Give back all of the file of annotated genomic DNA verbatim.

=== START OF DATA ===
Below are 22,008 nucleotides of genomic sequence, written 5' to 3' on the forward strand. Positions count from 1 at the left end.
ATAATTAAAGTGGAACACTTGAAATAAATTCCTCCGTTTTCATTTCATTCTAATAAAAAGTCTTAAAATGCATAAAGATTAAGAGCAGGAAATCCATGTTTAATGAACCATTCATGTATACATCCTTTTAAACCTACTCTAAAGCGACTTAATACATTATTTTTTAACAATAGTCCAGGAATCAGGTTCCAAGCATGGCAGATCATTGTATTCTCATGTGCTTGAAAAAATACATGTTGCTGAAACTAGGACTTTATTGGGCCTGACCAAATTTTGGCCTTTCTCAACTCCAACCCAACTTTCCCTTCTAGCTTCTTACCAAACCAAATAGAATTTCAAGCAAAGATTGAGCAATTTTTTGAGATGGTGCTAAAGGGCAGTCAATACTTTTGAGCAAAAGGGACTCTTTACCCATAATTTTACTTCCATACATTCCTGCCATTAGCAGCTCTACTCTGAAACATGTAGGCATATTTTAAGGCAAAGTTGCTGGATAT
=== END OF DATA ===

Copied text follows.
Below are 22,008 nucleotides of genomic sequence, written 5' to 3' on the forward strand. Positions count from 1 at the left end.
ATAATTAAAGTGGAACACTTGAAATAAATTCCTCCGTTTTCATTTCATTCTAATAAAAAGTCTTAAAATGCATAAAGATTAAGAGCAGGAAATCCATGTTTAATGAACCATTCATGTATACATCCTTTTAAACCTACTCTAAAGCGACTTAATACATTATTTTTTAACAATAGTCCAGGAATCAGGTTCCAAGCATGGCAGATCATTGTATTCTCATGTGCTTGAAAAAATACATGTTGCTGAAACTAGGACTTTATTGGGCCTGACCAAATTTTGGCCTTTCTCAACTCCAACCCAACTTTCCCTTCTAGCTTCTTACCAAACCAAATAGAATTTCAAGCAAAGATTGAGCAATTTTTTGAGATGGTGCTAAAGGGCAGTCAATACTTTTGAGCAAAAGGGACTCTTTACCCATAATTTTACTTCCATACATTCCTGCCATTAGCAGCTCTACTCTGAAACATGTAGGCATATTTTAAGGCAAAGTTGCTGGATAT